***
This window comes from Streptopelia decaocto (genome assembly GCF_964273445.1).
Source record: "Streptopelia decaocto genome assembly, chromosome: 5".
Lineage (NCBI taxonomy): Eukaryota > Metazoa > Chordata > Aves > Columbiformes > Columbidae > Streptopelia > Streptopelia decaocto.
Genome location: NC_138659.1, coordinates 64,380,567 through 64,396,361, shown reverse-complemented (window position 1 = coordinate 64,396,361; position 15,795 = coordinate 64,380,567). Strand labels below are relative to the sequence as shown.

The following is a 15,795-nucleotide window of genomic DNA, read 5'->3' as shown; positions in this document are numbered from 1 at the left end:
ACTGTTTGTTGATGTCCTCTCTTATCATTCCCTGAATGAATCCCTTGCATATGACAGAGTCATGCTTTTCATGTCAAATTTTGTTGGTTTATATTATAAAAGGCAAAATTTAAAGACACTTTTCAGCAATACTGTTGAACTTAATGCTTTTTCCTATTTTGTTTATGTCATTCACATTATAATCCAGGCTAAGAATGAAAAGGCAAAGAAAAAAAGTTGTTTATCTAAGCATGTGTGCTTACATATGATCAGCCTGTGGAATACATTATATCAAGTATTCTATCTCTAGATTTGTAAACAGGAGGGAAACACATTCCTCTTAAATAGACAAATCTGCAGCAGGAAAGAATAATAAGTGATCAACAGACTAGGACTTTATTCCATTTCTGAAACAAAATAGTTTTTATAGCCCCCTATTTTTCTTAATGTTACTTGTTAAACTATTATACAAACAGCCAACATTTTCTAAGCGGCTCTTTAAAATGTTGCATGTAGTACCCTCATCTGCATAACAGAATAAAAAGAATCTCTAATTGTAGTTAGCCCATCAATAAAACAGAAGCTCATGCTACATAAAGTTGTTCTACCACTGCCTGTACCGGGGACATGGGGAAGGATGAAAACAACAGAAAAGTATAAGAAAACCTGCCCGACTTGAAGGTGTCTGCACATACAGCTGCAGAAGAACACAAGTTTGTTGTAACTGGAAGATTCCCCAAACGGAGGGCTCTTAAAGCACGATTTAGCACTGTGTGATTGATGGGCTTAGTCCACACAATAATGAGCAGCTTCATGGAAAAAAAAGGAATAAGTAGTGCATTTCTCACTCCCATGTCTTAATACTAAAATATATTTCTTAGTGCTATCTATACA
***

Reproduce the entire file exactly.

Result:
This window comes from Streptopelia decaocto (genome assembly GCF_964273445.1).
Source record: "Streptopelia decaocto genome assembly, chromosome: 5".
Lineage (NCBI taxonomy): Eukaryota > Metazoa > Chordata > Aves > Columbiformes > Columbidae > Streptopelia > Streptopelia decaocto.
Genome location: NC_138659.1, coordinates 64,380,567 through 64,396,361, shown reverse-complemented (window position 1 = coordinate 64,396,361; position 15,795 = coordinate 64,380,567). Strand labels below are relative to the sequence as shown.

The following is a 15,795-nucleotide window of genomic DNA, read 5'->3' as shown; positions in this document are numbered from 1 at the left end:
ACTGTTTGTTGATGTCCTCTCTTATCATTCCCTGAATGAATCCCTTGCATATGACAGAGTCATGCTTTTCATGTCAAATTTTGTTGGTTTATATTATAAAAGGCAAAATTTAAAGACACTTTTCAGCAATACTGTTGAACTTAATGCTTTTTCCTATTTTGTTTATGTCATTCACATTATAATCCAGGCTAAGAATGAAAAGGCAAAGAAAAAAAGTTGTTTATCTAAGCATGTGTGCTTACATATGATCAGCCTGTGGAATACATTATATCAAGTATTCTATCTCTAGATTTGTAAACAGGAGGGAAACACATTCCTCTTAAATAGACAAATCTGCAGCAGGAAAGAATAATAAGTGATCAACAGACTAGGACTTTATTCCATTTCTGAAACAAAATAGTTTTTATAGCCCCCTATTTTTCTTAATGTTACTTGTTAAACTATTATACAAACAGCCAACATTTTCTAAGCGGCTCTTTAAAATGTTGCATGTAGTACCCTCATCTGCATAACAGAATAAAAAGAATCTCTAATTGTAGTTAGCCCATCAATAAAACAGAAGCTCATGCTACATAAAGTTGTTCTACCACTGCCTGTACCGGGGACATGGGGAAGGATGAAAACAACAGAAAAGTATAAGAAAACCTGCCCGACTTGAAGGTGTCTGCACATACAGCTGCAGAAGAACACAAGTTTGTTGTAACTGGAAGATTCCCCAAACGGAGGGCTCTTAAAGCACGATTTAGCACTGTGTGATTGATGGGCTTAGTCCACACAATAATGAGCAGCTTCATGGAAAAAAAAGGAATAAGTAGTGCATTTCTCACTCCCATGTCTTAATACTAAAATATATTTCTTAGTGCTATCTATACA